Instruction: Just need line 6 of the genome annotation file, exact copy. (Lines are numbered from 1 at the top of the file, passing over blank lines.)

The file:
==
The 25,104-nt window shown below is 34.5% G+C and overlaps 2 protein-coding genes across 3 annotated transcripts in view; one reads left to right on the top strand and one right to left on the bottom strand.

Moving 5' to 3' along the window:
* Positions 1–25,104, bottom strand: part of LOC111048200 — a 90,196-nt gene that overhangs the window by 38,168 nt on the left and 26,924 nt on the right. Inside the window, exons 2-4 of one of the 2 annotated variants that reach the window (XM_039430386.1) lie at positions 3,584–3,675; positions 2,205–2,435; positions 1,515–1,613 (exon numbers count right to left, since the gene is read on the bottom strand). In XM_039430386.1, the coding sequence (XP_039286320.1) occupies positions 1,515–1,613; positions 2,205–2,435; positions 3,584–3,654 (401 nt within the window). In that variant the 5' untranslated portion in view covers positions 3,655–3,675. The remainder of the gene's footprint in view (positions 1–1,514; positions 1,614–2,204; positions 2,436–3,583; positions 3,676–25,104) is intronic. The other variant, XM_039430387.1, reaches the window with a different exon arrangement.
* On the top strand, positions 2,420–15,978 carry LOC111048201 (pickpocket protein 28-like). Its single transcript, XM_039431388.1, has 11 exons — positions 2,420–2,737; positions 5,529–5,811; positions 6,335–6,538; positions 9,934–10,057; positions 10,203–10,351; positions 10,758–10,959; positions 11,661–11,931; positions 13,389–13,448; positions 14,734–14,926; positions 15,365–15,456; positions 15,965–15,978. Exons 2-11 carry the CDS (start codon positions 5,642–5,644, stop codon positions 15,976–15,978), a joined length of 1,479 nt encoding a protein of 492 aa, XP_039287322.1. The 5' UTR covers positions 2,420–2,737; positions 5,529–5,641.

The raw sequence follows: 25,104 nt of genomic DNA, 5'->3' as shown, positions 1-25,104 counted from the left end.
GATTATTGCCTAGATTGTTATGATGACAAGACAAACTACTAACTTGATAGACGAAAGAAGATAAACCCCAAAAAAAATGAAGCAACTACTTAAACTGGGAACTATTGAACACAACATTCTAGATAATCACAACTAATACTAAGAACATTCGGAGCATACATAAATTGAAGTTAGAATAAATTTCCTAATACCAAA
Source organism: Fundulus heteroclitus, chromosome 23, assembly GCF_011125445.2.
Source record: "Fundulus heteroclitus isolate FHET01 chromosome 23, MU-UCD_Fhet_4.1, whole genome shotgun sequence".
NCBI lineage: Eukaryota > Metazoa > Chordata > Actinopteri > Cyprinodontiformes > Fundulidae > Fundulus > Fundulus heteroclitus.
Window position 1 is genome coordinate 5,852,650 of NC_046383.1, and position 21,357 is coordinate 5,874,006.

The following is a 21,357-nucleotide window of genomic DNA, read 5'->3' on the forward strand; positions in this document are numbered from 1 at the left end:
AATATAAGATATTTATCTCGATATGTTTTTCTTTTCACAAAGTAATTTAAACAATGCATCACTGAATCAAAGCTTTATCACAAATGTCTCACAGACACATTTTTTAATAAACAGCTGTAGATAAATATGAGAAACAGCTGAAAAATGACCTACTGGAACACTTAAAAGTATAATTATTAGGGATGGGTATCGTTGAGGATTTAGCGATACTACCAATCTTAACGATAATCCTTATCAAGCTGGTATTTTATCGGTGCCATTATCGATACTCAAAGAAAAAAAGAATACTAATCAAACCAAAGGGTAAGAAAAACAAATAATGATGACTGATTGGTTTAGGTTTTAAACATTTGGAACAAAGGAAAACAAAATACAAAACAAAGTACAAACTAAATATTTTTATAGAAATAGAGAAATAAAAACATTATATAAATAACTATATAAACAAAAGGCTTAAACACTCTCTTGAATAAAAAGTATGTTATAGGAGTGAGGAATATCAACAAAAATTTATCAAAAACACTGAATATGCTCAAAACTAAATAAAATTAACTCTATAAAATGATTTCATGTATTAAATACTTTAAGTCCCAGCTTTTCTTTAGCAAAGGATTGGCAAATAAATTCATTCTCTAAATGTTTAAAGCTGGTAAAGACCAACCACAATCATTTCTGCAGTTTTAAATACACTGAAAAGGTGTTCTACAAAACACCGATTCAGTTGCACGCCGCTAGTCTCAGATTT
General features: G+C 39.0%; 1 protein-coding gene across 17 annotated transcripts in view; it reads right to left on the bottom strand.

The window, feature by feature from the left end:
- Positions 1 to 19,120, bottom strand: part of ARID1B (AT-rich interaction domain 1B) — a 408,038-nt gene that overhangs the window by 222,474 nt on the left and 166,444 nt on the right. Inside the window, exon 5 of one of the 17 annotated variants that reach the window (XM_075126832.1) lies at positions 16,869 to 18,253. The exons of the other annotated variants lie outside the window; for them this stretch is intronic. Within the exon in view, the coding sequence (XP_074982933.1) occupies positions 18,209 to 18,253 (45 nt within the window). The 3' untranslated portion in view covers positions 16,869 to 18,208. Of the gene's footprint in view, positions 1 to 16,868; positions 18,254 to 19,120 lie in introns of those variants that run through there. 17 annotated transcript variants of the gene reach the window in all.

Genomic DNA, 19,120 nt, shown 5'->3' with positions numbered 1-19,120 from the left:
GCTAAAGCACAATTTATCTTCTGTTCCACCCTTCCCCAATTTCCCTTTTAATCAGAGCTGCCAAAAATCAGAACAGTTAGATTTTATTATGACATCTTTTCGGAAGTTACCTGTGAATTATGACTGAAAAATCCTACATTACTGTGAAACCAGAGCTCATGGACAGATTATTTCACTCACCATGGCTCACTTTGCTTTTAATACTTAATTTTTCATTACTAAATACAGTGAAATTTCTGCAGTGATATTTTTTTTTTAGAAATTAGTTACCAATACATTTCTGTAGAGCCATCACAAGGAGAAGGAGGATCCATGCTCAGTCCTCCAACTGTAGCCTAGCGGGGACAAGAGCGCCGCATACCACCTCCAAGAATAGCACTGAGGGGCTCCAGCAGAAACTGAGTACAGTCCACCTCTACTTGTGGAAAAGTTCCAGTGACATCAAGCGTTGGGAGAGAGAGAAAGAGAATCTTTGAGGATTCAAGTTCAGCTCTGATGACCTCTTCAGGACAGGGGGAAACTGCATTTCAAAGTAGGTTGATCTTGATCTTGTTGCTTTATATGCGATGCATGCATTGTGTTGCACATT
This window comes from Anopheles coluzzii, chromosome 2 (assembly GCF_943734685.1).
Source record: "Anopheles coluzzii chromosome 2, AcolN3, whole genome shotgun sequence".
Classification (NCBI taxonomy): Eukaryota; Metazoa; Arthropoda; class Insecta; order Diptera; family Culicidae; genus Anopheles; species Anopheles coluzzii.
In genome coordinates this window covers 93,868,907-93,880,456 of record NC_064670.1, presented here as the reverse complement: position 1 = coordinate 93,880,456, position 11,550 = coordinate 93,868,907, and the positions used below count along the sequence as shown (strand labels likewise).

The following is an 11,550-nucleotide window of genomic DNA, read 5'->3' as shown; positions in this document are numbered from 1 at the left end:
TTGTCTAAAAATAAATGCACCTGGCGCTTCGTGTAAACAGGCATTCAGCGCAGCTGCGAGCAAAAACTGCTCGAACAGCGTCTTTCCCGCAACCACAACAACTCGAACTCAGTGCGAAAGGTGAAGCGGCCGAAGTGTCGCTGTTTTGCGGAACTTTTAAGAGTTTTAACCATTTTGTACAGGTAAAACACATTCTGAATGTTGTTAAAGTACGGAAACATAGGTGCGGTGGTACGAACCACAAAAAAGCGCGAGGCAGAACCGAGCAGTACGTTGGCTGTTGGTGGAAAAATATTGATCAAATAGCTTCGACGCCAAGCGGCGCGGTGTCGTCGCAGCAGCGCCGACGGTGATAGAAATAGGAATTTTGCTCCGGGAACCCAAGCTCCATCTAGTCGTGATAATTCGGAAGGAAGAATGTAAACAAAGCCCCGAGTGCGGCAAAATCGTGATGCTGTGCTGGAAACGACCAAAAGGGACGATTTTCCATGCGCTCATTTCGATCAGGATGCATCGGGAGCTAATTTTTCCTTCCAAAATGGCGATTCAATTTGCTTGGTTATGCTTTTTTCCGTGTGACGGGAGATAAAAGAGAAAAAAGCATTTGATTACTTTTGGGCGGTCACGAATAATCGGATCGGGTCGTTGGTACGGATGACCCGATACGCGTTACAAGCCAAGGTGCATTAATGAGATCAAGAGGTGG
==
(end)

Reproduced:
GATTATTGCCTAGATTGTTATGATGACAAGACAAACTACTAACTTGATAGACGAAAGAAGATAAACCCCAAAAAAAATGAAGCAACTACTTAAACTGGGAACTATTGAACACAACATTCTAGATAATCACAACTAATACTAAGAACATTCGGAGCATACATAAATTGAAGTTAGAATAAATTTCCTAATACCAAA